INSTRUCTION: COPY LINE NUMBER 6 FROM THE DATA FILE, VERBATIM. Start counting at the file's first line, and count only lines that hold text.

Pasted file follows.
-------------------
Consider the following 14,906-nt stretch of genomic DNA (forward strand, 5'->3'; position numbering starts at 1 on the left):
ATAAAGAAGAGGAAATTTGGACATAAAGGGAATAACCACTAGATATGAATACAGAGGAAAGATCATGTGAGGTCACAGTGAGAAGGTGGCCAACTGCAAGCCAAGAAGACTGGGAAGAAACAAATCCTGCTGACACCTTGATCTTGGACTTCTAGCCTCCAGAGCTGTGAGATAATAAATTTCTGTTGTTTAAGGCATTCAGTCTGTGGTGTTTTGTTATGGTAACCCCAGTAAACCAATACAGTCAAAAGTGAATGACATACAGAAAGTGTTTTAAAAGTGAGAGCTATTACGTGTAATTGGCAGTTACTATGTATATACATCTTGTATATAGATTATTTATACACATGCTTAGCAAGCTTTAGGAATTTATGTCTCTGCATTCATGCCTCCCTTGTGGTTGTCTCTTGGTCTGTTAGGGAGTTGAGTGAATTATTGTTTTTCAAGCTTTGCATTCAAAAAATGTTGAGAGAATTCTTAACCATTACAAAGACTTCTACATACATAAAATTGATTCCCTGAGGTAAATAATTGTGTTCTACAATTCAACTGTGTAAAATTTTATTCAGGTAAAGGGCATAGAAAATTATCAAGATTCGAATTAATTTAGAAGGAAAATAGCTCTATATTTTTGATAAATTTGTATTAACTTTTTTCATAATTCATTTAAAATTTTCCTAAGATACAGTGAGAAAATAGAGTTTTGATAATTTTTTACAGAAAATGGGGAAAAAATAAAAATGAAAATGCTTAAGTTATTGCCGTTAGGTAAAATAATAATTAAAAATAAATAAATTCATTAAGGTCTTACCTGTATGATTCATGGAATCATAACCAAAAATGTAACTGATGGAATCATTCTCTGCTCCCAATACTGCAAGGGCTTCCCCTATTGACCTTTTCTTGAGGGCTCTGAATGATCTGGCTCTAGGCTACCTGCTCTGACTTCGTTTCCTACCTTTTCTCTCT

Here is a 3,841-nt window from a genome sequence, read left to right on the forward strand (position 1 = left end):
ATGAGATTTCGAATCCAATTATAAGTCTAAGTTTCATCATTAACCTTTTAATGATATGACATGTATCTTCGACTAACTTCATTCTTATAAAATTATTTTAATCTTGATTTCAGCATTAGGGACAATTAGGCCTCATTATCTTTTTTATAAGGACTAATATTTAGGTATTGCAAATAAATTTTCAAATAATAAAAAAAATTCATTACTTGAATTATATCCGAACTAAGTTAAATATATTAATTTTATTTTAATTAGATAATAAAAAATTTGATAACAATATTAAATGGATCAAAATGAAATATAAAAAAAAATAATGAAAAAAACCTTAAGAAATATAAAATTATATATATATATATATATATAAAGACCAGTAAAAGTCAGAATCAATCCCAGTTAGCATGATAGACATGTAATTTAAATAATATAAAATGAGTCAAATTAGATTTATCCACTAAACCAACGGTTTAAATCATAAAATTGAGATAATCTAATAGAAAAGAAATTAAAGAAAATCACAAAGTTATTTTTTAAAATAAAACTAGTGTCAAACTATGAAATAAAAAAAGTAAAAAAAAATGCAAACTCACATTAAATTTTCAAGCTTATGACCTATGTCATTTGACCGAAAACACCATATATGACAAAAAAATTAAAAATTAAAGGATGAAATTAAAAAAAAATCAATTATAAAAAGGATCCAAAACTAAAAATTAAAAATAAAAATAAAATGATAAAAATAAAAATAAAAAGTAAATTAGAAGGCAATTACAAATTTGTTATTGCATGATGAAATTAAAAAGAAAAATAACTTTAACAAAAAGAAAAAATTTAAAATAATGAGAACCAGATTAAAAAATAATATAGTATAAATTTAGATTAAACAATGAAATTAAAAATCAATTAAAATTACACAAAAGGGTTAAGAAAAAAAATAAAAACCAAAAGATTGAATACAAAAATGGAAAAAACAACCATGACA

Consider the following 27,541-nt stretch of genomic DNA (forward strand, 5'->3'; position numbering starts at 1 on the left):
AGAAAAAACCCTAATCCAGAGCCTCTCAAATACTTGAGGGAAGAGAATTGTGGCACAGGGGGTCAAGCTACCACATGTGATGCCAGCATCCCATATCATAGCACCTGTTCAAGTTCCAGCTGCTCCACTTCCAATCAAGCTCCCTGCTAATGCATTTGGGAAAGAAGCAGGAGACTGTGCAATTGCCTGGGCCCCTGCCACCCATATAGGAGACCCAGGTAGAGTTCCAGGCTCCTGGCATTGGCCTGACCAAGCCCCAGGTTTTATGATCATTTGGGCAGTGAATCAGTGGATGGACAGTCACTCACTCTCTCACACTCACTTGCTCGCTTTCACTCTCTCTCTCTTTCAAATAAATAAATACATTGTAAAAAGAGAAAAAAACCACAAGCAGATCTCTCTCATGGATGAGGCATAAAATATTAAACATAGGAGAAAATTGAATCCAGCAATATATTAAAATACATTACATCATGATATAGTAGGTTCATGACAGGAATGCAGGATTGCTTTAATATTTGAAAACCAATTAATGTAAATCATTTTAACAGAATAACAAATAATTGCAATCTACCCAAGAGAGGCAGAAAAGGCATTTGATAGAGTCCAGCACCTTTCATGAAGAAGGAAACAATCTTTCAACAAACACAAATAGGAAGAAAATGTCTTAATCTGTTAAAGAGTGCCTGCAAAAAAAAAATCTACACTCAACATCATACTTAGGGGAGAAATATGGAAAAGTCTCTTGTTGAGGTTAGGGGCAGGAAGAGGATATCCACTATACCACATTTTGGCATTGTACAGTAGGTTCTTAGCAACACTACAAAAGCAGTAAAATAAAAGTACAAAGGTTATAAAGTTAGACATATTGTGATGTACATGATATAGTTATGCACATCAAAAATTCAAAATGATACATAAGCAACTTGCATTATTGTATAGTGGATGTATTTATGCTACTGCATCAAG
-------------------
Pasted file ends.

AGAAAAAACCCTAATCCAGAGCCTCTCAAATACTTGAGGGAAGAGAATTGTGGCACAGGGGGTCAAGCTACCACATGTGATGCCAGCATCCCATATCATAGCACCTGTTCAAGTTCCAGCTGCTCCACTTCCAATCAAGCTCCCTGCTAATGCATTTGGGAAAGAAGCAGGAGACTGTGCAATTGCCTGGGCCCCTGCCACCCATATAGGAGACCCAGGTAGAGTTCCAGGCTCCTGGCATTGGCCTGACCAAGCCCCAGGTTTTATGATCATTTGGGCAGTGAATCAGTGGATGGACAGTCACTCACTCTCTCACACTCACTTGCTCGCTTTCACTCTCTCTCTCTTTCAAATAAATAAATACATTGTAAAAAGAGAAAAAAACCACAAGCAGATCTCTCTCATGGATGAGGCATAAAATATTAAACATAGGAGAAAATTGAATCCAGCAATATATTAAAATACATTACATCATGATATAGTAGGTTCATGACAGGAATGCAGGATTGCTTTAATATTTGAAAACCAATTAATGTAAATCATTTTAACAGAATAACAAATAATTGCAATCTACCCAAGAGAGGCAGAAAAGGCATTTGATAGAGTCCAGCACCTTTCATGAAGAAGGAAACAATCTTTCAACAAACACAAATAGGAAGAAAATGTCTTAATCTGTTAAAGAGTGCCTGCAAAAAAAAAATCTACACTCAACATCATACTTAGGGGAGAAATATGGAAAAGTCTCTTGTTGAGGTTAGGGGCAGGAAGAGGATATCCACTATACCACATTTTGGCATTGTACAGTAGGTTCTTAGCAACACTACAAAAGCAGTAAAATAAAAGTACAAAGGTTATAAAGTTAGACATATTGTGATGTACATGATATAGTTATGCACATCAAAAATTCAAAATGATACATAAGCAACTTGCATTATTGTATAGTGGATGTATTTATGCTACTGCATCAAG